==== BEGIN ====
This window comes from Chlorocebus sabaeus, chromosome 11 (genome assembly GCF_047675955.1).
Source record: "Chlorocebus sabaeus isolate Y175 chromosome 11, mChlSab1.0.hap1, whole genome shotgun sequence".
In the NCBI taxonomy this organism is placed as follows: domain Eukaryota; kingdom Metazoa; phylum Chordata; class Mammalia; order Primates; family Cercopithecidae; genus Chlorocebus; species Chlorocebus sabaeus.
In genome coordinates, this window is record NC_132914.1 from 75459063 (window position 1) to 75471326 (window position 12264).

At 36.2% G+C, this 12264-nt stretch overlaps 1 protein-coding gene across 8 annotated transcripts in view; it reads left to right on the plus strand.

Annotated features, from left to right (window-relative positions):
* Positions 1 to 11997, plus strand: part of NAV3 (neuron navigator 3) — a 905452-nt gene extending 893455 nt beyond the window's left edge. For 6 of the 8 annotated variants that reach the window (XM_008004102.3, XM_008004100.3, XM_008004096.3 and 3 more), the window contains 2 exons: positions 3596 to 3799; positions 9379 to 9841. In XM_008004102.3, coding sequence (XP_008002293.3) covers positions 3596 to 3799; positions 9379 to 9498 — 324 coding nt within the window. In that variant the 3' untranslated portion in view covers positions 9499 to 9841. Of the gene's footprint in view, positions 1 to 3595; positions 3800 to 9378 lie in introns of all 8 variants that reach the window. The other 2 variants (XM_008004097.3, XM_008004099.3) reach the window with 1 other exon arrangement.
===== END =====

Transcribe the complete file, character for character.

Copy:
This window comes from Chlorocebus sabaeus, chromosome 11 (genome assembly GCF_047675955.1).
Source record: "Chlorocebus sabaeus isolate Y175 chromosome 11, mChlSab1.0.hap1, whole genome shotgun sequence".
In the NCBI taxonomy this organism is placed as follows: domain Eukaryota; kingdom Metazoa; phylum Chordata; class Mammalia; order Primates; family Cercopithecidae; genus Chlorocebus; species Chlorocebus sabaeus.
In genome coordinates, this window is record NC_132914.1 from 75459063 (window position 1) to 75471326 (window position 12264).

At 36.2% G+C, this 12264-nt stretch overlaps 1 protein-coding gene across 8 annotated transcripts in view; it reads left to right on the plus strand.

Annotated features, from left to right (window-relative positions):
* Positions 1 to 11997, plus strand: part of NAV3 (neuron navigator 3) — a 905452-nt gene extending 893455 nt beyond the window's left edge. For 6 of the 8 annotated variants that reach the window (XM_008004102.3, XM_008004100.3, XM_008004096.3 and 3 more), the window contains 2 exons: positions 3596 to 3799; positions 9379 to 9841. In XM_008004102.3, coding sequence (XP_008002293.3) covers positions 3596 to 3799; positions 9379 to 9498 — 324 coding nt within the window. In that variant the 3' untranslated portion in view covers positions 9499 to 9841. Of the gene's footprint in view, positions 1 to 3595; positions 3800 to 9378 lie in introns of all 8 variants that reach the window. The other 2 variants (XM_008004097.3, XM_008004099.3) reach the window with 1 other exon arrangement.